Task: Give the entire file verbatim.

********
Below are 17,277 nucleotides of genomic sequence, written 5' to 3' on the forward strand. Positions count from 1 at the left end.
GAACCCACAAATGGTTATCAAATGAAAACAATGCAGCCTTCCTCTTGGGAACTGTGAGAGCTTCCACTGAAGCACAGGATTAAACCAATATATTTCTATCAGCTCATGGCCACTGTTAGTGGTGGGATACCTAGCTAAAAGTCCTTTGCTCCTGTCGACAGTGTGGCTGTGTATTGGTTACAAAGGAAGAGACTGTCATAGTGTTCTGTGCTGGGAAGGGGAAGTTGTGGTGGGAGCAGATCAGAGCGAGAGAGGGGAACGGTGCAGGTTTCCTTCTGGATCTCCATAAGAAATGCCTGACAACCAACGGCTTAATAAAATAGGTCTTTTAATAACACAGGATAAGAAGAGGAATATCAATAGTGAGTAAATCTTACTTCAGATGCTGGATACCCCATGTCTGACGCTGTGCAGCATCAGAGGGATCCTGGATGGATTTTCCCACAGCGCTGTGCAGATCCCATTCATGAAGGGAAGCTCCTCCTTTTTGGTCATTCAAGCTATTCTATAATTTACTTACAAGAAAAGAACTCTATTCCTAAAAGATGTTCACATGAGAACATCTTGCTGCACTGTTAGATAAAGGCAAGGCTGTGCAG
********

Below are 17,277 nucleotides of genomic sequence, written 5' to 3' on the forward strand. Positions count from 1 at the left end.
GAACCCACAAATGGTTATCAAATGAAAACAATGCAGCCTTCCTCTTGGGAACTGTGAGAGCTTCCACTGAAGCACAGGATTAAACCAATATATTTCTATCAGCTCATGGCCACTGTTAGTGGTGGGATACCTAGCTAAAAGTCCTTTGCTCCTGTCGACAGTGTGGCTGTGTATTGGTTACAAAGGAAGAGACTGTCATAGTGTTCTGTGCTGGGAAGGGGAAGTTGTGGTGGGAGCAGATCAGAGCGAGAGAGGGGAACGGTGCAGGTTTCCTTCTGGATCTCCATAAGAAATGCCTGACAACCAACGGCTTAATAAAATAGGTCTTTTAATAACACAGGATAAGAAGAGGAATATCAATAGTGAGTAAATCTTACTTCAGATGCTGGATACCCCATGTCTGACGCTGTGCAGCATCAGAGGGATCCTGGATGGATTTTCCCACAGCGCTGTGCAGATCCCATTCATGAAGGGAAGCTCCTCCTTTTTGGTCATTCAAGCTATTCTATAATTTACTTACAAGAAAAGAACTCTATTCCTAAAAGATGTTCACATGAGAACATCTTGCTGCACTGTTAGATAAAGGCAAGGCTGTGCAG